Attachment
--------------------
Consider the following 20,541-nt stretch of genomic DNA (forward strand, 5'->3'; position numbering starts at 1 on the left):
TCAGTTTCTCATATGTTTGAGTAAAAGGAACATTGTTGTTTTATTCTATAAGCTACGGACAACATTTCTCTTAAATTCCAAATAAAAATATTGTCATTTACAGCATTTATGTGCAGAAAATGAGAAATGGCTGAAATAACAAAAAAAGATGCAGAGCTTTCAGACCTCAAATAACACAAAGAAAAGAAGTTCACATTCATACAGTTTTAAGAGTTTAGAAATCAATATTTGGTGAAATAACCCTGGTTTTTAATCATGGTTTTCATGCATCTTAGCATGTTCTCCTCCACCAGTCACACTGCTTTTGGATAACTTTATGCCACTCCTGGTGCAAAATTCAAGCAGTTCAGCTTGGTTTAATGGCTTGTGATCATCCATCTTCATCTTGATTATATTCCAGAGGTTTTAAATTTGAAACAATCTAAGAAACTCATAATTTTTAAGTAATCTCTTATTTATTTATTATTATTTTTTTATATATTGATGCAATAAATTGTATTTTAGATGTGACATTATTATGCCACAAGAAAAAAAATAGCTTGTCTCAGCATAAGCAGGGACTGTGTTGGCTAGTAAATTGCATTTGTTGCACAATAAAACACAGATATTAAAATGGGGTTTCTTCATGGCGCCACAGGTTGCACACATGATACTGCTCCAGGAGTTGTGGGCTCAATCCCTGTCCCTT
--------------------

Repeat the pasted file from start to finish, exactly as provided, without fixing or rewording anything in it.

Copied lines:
Consider the following 20,541-nt stretch of genomic DNA (forward strand, 5'->3'; position numbering starts at 1 on the left):
TCAGTTTCTCATATGTTTGAGTAAAAGGAACATTGTTGTTTTATTCTATAAGCTACGGACAACATTTCTCTTAAATTCCAAATAAAAATATTGTCATTTACAGCATTTATGTGCAGAAAATGAGAAATGGCTGAAATAACAAAAAAAGATGCAGAGCTTTCAGACCTCAAATAACACAAAGAAAAGAAGTTCACATTCATACAGTTTTAAGAGTTTAGAAATCAATATTTGGTGAAATAACCCTGGTTTTTAATCATGGTTTTCATGCATCTTAGCATGTTCTCCTCCACCAGTCACACTGCTTTTGGATAACTTTATGCCACTCCTGGTGCAAAATTCAAGCAGTTCAGCTTGGTTTAATGGCTTGTGATCATCCATCTTCATCTTGATTATATTCCAGAGGTTTTAAATTTGAAACAATCTAAGAAACTCATAATTTTTAAGTAATCTCTTATTTATTTATTATTATTTTTTTATATATTGATGCAATAAATTGTATTTTAGATGTGACATTATTATGCCACAAGAAAAAAAATAGCTTGTCTCAGCATAAGCAGGGACTGTGTTGGCTAGTAAATTGCATTTGTTGCACAATAAAACACAGATATTAAAATGGGGTTTCTTCATGGCGCCACAGGTTGCACACATGATACTGCTCCAGGAGTTGTGGGCTCAATCCCTGTCCCTT